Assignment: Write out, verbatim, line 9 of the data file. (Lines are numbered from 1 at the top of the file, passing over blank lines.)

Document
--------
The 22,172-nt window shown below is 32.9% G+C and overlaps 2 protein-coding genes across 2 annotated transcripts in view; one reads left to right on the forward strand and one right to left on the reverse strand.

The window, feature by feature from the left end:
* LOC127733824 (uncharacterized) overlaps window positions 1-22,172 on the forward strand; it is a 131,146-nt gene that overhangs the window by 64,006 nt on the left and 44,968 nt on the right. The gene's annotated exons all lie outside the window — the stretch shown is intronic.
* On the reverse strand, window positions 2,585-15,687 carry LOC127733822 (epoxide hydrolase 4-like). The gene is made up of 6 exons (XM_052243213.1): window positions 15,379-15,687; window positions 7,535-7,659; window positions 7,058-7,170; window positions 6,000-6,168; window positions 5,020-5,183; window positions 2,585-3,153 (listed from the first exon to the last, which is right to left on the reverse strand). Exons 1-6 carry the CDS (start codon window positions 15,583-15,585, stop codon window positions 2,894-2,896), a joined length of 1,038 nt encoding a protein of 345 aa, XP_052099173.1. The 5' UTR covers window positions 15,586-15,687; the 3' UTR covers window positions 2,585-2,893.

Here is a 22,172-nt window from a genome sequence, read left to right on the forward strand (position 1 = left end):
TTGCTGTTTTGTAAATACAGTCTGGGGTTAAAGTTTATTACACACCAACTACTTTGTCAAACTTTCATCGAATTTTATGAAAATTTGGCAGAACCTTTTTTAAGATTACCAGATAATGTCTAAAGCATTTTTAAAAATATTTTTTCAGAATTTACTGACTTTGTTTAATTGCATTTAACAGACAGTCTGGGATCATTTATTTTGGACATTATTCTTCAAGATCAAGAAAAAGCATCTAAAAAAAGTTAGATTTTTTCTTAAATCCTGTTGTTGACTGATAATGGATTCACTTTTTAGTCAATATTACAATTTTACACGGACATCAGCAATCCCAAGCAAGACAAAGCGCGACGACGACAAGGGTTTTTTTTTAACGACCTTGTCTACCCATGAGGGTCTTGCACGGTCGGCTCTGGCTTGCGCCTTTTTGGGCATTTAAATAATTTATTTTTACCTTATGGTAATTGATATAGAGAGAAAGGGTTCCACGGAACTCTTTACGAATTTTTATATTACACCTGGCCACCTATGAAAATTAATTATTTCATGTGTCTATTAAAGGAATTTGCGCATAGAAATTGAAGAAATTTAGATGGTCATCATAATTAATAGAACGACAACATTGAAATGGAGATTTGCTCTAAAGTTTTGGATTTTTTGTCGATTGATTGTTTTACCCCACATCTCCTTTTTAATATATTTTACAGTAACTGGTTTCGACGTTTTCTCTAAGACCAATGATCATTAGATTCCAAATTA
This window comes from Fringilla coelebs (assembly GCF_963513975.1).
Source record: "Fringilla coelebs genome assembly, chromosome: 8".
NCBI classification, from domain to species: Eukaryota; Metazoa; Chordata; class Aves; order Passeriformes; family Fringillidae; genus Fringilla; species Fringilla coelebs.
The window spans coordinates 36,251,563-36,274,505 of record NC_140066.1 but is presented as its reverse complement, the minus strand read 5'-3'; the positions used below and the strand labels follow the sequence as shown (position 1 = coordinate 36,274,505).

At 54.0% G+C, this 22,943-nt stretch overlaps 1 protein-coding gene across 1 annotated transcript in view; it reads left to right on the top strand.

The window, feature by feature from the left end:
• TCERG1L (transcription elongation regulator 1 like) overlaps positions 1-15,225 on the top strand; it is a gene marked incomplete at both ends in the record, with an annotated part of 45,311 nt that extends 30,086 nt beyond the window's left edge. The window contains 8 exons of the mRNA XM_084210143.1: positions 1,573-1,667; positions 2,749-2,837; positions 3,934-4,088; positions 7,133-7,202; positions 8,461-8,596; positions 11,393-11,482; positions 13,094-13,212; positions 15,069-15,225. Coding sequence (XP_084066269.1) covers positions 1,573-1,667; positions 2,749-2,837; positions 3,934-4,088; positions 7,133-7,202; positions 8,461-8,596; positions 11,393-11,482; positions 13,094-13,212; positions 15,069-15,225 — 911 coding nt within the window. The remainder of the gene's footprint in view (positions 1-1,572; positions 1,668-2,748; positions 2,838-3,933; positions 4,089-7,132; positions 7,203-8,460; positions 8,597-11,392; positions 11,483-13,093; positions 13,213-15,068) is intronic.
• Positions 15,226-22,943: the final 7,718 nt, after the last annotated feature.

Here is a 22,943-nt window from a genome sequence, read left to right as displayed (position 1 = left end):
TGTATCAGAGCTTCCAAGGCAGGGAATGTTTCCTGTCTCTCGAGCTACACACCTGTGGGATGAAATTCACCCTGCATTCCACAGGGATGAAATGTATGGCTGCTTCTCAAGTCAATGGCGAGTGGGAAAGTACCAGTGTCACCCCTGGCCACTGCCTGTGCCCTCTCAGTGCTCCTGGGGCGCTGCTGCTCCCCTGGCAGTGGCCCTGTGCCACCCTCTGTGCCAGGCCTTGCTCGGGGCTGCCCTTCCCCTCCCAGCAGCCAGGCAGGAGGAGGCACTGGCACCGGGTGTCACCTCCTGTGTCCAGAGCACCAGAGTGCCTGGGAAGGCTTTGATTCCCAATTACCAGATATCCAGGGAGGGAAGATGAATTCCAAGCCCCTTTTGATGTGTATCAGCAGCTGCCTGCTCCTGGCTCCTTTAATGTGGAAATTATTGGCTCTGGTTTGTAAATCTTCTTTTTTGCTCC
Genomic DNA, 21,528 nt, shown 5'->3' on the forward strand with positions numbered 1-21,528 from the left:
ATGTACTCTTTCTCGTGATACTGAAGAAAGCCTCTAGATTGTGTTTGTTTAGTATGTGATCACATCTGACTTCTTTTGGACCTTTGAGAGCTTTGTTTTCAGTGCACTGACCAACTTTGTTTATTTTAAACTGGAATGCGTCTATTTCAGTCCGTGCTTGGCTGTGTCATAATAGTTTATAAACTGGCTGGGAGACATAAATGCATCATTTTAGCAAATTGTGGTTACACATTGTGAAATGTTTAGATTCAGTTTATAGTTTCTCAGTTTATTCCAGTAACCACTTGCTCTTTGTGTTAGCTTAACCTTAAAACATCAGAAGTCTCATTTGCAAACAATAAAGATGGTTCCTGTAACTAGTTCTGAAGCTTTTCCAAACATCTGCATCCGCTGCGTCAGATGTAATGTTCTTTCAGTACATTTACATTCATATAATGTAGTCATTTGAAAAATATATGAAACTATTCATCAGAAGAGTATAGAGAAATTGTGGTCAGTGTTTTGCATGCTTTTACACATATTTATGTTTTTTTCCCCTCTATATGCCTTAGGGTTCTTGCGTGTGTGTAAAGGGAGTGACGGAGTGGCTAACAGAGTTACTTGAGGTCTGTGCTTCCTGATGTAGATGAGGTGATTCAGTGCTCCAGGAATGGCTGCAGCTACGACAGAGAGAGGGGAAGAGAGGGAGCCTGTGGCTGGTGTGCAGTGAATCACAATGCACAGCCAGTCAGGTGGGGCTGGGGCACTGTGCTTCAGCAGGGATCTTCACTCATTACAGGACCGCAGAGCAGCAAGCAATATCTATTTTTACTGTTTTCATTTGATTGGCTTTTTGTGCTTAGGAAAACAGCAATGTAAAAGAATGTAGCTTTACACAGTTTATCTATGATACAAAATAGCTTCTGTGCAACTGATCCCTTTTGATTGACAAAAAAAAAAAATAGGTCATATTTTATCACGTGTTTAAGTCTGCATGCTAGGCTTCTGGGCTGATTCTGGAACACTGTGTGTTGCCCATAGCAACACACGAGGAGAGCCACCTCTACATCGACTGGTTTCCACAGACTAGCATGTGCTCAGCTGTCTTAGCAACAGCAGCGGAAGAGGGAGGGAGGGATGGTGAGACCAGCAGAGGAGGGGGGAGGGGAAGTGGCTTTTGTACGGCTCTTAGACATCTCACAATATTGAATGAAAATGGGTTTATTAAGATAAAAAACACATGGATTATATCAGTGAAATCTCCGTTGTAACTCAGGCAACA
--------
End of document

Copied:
NCBI classification, from domain to species: Eukaryota; Metazoa; Chordata; class Aves; order Passeriformes; family Fringillidae; genus Fringilla; species Fringilla coelebs.